Sounds like a cool music, right? At least this is one of my favorite tracks. May be some of you already know that, I enjoy doing some DeeJaying for my friends. But today, I want to speak about another kind of beats. Elastic beats! Elastic Beats Actually my favorite funky music track is a one from Georges Duke: Reach out! But this is another story… Beats So what are beats?
I just discovered a nice video which explains the Zipf’s law. I’m wondering if I can index the french lexique from Université de Savoie and find some funny things based on that… Download french words wget http://www.lexique.org/listes/liste_mots.txt head -20 liste_mots.txt What do we have? It’s a CSV file (tabulation as separator): 1_graph 8_frantfreqparm 0 279.84 1 612.10 2 1043.90 3 839.32 4 832.23 5 913.87 6 603.42 7 600.61 8 908.03 9 1427.
I gave a BBL talk recently and while chatting with attendees, one of them told me a simple use case he covered with elasticsearch: indexing metadata files on a NAS with a simple ls -lR like command. His need is to be able to search on a NAS for files when a user wants to restore a deleted file. As you can imagine a search engine is super helpful when you have hundreds of millions files!
Some months ago, I published a recipe on how to index Twitter with Logstash and Elasticsearch. I have the same need today as I want to monitor Twitter when we run the elastic FR meetup (join us by the way if you are in France!). Well, this recipe can be really simplified and actually I don’t want to waste my time anymore on building and managing elasticsearch and Kibana clusters anymore. Let’s use a Found by elastic cluster instead.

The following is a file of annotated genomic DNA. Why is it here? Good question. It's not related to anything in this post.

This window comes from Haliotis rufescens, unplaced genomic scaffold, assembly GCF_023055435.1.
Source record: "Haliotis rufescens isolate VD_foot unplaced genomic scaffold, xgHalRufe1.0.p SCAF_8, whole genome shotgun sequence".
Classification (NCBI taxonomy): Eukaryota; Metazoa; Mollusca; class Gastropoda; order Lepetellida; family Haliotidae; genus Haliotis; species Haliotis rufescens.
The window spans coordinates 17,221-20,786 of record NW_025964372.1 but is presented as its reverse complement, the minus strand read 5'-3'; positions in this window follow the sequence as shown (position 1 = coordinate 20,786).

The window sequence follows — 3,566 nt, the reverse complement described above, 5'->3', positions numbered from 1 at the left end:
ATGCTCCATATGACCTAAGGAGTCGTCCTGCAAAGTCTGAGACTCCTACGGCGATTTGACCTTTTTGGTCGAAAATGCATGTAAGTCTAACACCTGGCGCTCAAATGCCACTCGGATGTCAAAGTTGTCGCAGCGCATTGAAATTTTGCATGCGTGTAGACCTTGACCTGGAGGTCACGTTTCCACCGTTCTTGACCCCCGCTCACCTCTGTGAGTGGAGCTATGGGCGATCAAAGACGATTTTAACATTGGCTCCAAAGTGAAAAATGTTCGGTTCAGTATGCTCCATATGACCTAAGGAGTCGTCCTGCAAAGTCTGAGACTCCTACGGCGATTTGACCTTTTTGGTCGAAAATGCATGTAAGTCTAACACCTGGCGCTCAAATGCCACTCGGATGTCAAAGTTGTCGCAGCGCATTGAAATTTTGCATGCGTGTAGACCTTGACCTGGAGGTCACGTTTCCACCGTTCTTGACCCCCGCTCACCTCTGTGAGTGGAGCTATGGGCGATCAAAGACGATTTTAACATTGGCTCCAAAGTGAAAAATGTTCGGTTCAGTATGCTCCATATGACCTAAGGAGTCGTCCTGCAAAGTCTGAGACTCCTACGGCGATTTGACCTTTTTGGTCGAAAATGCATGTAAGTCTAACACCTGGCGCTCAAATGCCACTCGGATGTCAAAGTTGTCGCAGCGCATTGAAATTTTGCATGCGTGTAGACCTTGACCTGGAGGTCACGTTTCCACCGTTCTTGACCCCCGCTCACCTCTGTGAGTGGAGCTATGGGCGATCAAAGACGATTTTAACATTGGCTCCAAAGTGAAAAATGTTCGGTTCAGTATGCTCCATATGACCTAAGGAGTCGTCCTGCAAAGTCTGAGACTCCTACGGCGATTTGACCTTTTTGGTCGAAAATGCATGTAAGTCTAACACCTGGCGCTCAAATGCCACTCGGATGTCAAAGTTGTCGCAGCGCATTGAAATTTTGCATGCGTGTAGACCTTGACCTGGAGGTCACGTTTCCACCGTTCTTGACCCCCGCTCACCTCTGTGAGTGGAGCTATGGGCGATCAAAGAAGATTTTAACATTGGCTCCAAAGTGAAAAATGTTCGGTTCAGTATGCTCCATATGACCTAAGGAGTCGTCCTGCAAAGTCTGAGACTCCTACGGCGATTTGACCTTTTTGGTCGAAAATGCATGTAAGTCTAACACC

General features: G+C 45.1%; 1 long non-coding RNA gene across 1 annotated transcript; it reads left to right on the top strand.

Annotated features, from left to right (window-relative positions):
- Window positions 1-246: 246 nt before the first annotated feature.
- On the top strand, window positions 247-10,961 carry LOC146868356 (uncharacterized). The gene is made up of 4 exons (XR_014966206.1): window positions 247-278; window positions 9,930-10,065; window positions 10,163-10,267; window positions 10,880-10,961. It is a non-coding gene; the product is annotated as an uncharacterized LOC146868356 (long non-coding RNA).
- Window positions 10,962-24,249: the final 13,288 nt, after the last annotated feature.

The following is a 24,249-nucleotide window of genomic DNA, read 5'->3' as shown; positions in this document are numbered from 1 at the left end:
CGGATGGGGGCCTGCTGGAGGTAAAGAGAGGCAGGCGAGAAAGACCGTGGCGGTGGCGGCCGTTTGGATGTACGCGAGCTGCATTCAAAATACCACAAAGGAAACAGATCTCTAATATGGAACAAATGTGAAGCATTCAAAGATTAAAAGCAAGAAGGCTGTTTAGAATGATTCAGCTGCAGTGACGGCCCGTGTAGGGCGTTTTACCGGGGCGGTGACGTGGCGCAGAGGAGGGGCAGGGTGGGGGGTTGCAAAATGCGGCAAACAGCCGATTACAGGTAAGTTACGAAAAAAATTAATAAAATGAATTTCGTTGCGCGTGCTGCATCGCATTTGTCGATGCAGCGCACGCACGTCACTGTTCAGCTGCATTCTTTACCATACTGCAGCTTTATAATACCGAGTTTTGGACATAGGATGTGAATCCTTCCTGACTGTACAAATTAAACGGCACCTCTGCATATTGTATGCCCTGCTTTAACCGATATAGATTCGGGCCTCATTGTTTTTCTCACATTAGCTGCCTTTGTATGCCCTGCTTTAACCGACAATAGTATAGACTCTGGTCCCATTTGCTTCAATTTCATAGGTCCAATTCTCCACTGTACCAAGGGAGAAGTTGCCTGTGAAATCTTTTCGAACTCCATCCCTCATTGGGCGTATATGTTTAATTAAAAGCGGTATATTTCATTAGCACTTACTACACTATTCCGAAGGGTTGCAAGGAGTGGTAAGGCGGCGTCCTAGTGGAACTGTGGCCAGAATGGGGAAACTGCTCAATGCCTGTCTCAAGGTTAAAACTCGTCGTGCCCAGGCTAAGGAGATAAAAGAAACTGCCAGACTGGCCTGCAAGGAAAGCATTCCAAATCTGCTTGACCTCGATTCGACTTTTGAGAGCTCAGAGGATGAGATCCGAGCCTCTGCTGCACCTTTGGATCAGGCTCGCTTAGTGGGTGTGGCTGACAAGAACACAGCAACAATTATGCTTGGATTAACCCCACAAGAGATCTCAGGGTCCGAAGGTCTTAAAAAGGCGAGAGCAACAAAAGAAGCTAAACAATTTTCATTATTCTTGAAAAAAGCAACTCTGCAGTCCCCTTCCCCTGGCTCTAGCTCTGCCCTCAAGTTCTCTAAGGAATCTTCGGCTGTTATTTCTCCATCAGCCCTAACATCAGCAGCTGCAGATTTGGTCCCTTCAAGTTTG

I’m often running some demos during conferences where we have a booth. As many others, I’m using Twitter feed as my datasource. I have been using Twitter river plugin for many years but, you know, rivers have been deprecated. Logstash 1.5.0 provides a safer and more flexible way to deal with tweets with its twitter input. Let’s do it! Let’s assume that you have already elasticsearch 1.5.2, Logstash 1.5.0 and Kibana 4.0.2 running on your laptop or on a cloud instance.
I gave recently a talk at Devoxx France 2015 with Colin Surprenant and I’d like to share here some of the examples we used for the talk. The talk was about “what my data look like?”. We said that our manager was asking us to answer some questions: who are our customers? how do they use our services? what do they think about us on Twitter? Our CRM database So we have a PostgreSQL database containing our data.
Recently I saw a tweet where Capitaine Train team started to open data they have collected and enriched or corrected. Ouvrez, ouvrez, les données structurées. Capitaine Train libère les gares : https://t.co/y6DjWsbALF #opendata — Trainline France (@trainline_fr) April 23, 2015 I decided to play a bit with ELK stack and create a simple recipe which can be used with any other CSV like data. Prerequisites You will need: Logstash: I’m using 1.5.0-rc3. Elasticsearch: I’m using 1.